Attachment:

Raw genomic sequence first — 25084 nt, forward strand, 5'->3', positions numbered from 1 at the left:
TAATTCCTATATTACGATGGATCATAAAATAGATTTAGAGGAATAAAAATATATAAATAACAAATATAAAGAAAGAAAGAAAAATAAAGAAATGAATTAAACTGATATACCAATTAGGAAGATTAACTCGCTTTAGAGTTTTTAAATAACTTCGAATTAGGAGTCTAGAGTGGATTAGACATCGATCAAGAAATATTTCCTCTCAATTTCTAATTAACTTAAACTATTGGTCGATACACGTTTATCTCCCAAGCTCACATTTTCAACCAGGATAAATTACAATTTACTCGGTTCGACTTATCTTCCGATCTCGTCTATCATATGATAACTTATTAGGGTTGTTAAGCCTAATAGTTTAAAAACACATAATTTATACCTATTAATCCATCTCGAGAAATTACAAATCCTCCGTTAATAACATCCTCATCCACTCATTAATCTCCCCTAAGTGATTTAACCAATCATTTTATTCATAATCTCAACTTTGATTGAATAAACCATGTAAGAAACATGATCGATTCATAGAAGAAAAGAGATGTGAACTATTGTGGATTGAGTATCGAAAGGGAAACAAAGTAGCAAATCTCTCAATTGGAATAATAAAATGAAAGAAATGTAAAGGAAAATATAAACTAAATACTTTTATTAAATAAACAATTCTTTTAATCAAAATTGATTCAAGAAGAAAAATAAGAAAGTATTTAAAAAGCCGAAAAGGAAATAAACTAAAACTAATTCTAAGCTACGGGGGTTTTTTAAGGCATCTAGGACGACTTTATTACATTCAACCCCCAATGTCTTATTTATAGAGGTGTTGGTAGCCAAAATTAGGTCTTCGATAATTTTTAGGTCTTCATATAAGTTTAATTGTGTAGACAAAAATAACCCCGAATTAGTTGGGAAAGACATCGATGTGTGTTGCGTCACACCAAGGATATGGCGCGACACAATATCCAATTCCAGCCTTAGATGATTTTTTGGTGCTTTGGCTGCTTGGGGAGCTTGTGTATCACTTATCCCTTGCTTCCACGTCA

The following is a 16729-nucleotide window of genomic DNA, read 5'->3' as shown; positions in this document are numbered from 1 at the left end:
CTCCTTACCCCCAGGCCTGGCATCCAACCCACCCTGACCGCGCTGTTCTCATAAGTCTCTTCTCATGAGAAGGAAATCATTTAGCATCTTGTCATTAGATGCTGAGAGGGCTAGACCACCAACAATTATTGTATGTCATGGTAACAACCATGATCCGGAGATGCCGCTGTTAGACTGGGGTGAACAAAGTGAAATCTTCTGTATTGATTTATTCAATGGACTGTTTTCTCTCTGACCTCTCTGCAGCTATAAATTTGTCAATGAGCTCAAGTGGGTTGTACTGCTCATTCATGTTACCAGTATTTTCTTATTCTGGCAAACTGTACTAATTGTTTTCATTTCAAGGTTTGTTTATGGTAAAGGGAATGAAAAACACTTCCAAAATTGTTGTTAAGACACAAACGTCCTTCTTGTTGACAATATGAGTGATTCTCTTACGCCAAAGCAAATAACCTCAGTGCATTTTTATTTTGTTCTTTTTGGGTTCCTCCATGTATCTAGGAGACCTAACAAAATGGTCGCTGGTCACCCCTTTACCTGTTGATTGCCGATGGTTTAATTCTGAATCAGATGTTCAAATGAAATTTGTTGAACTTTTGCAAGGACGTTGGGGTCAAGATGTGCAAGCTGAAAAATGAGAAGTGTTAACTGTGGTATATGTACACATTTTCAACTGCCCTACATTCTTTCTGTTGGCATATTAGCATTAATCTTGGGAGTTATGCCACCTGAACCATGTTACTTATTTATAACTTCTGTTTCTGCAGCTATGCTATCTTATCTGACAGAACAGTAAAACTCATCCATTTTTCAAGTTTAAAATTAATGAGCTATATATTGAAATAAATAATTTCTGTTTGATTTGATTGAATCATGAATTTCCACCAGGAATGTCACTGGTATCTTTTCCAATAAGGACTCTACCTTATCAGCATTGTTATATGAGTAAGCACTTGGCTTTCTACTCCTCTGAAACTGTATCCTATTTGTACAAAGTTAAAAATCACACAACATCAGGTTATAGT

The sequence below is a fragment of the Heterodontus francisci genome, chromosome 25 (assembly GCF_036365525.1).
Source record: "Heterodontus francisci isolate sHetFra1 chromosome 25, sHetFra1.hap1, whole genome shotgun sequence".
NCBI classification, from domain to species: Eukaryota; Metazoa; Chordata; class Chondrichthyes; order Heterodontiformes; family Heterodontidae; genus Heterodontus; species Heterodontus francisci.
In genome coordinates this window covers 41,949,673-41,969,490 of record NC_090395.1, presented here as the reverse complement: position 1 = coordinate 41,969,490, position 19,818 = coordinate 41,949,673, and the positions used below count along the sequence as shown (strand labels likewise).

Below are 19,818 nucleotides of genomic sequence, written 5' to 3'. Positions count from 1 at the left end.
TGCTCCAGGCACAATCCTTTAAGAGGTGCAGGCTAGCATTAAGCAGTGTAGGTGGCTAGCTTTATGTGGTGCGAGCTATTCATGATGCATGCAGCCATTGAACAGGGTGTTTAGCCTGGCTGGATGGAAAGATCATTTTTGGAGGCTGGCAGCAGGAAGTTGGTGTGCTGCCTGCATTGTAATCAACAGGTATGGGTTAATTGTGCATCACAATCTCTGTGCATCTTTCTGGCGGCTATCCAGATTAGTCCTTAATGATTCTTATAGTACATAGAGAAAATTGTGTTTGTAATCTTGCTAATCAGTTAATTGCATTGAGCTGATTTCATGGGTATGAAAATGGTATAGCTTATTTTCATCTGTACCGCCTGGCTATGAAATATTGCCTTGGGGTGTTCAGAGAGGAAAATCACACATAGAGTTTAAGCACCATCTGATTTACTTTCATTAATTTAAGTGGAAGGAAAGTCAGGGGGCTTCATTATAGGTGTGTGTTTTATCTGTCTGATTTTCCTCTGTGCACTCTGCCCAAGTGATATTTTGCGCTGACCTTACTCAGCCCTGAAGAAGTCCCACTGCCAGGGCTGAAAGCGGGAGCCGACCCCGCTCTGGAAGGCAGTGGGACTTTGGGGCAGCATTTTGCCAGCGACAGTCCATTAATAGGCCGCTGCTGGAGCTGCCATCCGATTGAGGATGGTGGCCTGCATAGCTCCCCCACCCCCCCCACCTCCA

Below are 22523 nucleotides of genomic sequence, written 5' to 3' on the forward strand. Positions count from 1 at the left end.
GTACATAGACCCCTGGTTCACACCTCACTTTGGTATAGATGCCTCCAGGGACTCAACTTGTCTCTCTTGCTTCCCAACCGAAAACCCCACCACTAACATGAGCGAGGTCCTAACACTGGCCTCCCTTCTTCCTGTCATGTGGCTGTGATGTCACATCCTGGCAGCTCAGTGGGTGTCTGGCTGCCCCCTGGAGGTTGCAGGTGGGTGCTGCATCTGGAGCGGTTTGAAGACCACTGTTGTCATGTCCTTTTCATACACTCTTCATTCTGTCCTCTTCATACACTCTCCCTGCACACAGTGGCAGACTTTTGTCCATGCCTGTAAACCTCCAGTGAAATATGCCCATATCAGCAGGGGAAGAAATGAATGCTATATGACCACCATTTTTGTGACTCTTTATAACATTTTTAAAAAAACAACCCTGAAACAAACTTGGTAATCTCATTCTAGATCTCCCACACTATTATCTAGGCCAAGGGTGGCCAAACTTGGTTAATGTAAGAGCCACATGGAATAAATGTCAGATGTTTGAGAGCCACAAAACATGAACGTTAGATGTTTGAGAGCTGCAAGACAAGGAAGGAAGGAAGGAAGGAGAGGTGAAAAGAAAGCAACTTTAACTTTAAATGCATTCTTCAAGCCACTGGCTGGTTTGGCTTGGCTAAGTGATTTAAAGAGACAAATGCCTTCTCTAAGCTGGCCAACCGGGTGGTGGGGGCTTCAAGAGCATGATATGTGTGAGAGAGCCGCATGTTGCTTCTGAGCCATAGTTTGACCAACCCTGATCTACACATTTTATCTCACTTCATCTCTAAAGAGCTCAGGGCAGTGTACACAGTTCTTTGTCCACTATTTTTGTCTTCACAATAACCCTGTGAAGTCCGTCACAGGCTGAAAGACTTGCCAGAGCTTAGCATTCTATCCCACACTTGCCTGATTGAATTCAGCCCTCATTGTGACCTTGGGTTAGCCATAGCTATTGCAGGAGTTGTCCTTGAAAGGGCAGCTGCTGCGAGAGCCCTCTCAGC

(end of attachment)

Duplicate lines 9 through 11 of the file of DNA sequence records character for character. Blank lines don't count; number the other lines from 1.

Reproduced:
Below are 19,818 nucleotides of genomic sequence, written 5' to 3'. Positions count from 1 at the left end.
TGCTCCAGGCACAATCCTTTAAGAGGTGCAGGCTAGCATTAAGCAGTGTAGGTGGCTAGCTTTATGTGGTGCGAGCTATTCATGATGCATGCAGCCATTGAACAGGGTGTTTAGCCTGGCTGGATGGAAAGATCATTTTTGGAGGCTGGCAGCAGGAAGTTGGTGTGCTGCCTGCATTGTAATCAACAGGTATGGGTTAATTGTGCATCACAATCTCTGTGCATCTTTCTGGCGGCTATCCAGATTAGTCCTTAATGATTCTTATAGTACATAGAGAAAATTGTGTTTGTAATCTTGCTAATCAGTTAATTGCATTGAGCTGATTTCATGGGTATGAAAATGGTATAGCTTATTTTCATCTGTACCGCCTGGCTATGAAATATTGCCTTGGGGTGTTCAGAGAGGAAAATCACACATAGAGTTTAAGCACCATCTGATTTACTTTCATTAATTTAAGTGGAAGGAAAGTCAGGGGGCTTCATTATAGGTGTGTGTTTTATCTGTCTGATTTTCCTCTGTGCACTCTGCCCAAGTGATATTTTGCGCTGACCTTACTCAGCCCTGAAGAAGTCCCACTGCCAGGGCTGAAAGCGGGAGCCGACCCCGCTCTGGAAGGCAGTGGGACTTTGGGGCAGCATTTTGCCAGCGACAGTCCATTAATAGGCCGCTGCTGGAGCTGCCATCCGATTGAGGATGGTGGCCTGCATAGCTCCCCCACCCCCCCCACCTCCA

Below are 22523 nucleotides of genomic sequence, written 5' to 3' on the forward strand. Positions count from 1 at the left end.